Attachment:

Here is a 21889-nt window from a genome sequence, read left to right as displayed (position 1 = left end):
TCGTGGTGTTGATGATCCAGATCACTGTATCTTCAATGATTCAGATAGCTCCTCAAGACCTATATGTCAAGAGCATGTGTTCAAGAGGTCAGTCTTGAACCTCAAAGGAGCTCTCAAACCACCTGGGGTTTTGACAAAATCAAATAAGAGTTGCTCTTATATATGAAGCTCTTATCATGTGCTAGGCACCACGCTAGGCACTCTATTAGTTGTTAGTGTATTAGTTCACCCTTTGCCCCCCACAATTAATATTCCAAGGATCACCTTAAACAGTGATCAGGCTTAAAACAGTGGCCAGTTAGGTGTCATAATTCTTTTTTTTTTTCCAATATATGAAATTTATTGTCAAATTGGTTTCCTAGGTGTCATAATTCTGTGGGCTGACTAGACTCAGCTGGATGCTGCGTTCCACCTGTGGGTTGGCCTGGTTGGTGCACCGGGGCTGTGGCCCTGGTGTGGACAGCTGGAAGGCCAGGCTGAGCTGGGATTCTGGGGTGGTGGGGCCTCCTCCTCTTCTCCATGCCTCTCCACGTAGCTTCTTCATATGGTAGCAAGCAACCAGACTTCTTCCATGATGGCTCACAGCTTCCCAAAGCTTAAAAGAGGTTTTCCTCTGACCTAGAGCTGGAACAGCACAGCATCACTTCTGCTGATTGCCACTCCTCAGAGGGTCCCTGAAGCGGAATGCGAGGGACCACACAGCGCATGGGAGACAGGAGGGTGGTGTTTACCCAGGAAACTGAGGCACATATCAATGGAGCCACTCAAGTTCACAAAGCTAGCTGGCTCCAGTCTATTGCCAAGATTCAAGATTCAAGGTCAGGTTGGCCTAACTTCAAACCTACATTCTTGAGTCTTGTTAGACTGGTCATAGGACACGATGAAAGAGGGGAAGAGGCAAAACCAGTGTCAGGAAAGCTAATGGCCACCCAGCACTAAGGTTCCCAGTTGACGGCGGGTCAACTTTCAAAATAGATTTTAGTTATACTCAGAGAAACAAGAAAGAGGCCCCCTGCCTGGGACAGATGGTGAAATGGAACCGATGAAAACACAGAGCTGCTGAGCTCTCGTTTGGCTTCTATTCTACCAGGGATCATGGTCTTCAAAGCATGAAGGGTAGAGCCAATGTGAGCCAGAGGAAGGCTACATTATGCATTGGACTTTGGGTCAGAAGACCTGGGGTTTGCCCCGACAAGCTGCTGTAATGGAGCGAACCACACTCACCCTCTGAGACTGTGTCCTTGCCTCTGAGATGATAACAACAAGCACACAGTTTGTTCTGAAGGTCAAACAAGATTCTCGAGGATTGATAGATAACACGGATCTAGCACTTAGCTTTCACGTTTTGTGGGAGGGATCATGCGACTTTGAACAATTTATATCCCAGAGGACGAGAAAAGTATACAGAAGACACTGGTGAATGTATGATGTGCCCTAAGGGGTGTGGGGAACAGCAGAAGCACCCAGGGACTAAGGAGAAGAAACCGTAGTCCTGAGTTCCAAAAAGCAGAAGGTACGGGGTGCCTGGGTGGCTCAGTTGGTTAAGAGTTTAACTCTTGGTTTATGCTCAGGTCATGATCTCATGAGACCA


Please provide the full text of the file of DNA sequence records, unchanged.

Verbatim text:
Here is a 21889-nt window from a genome sequence, read left to right as displayed (position 1 = left end):
TCGTGGTGTTGATGATCCAGATCACTGTATCTTCAATGATTCAGATAGCTCCTCAAGACCTATATGTCAAGAGCATGTGTTCAAGAGGTCAGTCTTGAACCTCAAAGGAGCTCTCAAACCACCTGGGGTTTTGACAAAATCAAATAAGAGTTGCTCTTATATATGAAGCTCTTATCATGTGCTAGGCACCACGCTAGGCACTCTATTAGTTGTTAGTGTATTAGTTCACCCTTTGCCCCCCACAATTAATATTCCAAGGATCACCTTAAACAGTGATCAGGCTTAAAACAGTGGCCAGTTAGGTGTCATAATTCTTTTTTTTTTTCCAATATATGAAATTTATTGTCAAATTGGTTTCCTAGGTGTCATAATTCTGTGGGCTGACTAGACTCAGCTGGATGCTGCGTTCCACCTGTGGGTTGGCCTGGTTGGTGCACCGGGGCTGTGGCCCTGGTGTGGACAGCTGGAAGGCCAGGCTGAGCTGGGATTCTGGGGTGGTGGGGCCTCCTCCTCTTCTCCATGCCTCTCCACGTAGCTTCTTCATATGGTAGCAAGCAACCAGACTTCTTCCATGATGGCTCACAGCTTCCCAAAGCTTAAAAGAGGTTTTCCTCTGACCTAGAGCTGGAACAGCACAGCATCACTTCTGCTGATTGCCACTCCTCAGAGGGTCCCTGAAGCGGAATGCGAGGGACCACACAGCGCATGGGAGACAGGAGGGTGGTGTTTACCCAGGAAACTGAGGCACATATCAATGGAGCCACTCAAGTTCACAAAGCTAGCTGGCTCCAGTCTATTGCCAAGATTCAAGATTCAAGGTCAGGTTGGCCTAACTTCAAACCTACATTCTTGAGTCTTGTTAGACTGGTCATAGGACACGATGAAAGAGGGGAAGAGGCAAAACCAGTGTCAGGAAAGCTAATGGCCACCCAGCACTAAGGTTCCCAGTTGACGGCGGGTCAACTTTCAAAATAGATTTTAGTTATACTCAGAGAAACAAGAAAGAGGCCCCCTGCCTGGGACAGATGGTGAAATGGAACCGATGAAAACACAGAGCTGCTGAGCTCTCGTTTGGCTTCTATTCTACCAGGGATCATGGTCTTCAAAGCATGAAGGGTAGAGCCAATGTGAGCCAGAGGAAGGCTACATTATGCATTGGACTTTGGGTCAGAAGACCTGGGGTTTGCCCCGACAAGCTGCTGTAATGGAGCGAACCACACTCACCCTCTGAGACTGTGTCCTTGCCTCTGAGATGATAACAACAAGCACACAGTTTGTTCTGAAGGTCAAACAAGATTCTCGAGGATTGATAGATAACACGGATCTAGCACTTAGCTTTCACGTTTTGTGGGAGGGATCATGCGACTTTGAACAATTTATATCCCAGAGGACGAGAAAAGTATACAGAAGACACTGGTGAATGTATGATGTGCCCTAAGGGGTGTGGGGAACAGCAGAAGCACCCAGGGACTAAGGAGAAGAAACCGTAGTCCTGAGTTCCAAAAAGCAGAAGGTACGGGGTGCCTGGGTGGCTCAGTTGGTTAAGAGTTTAACTCTTGGTTTATGCTCAGGTCATGATCTCATGAGACCA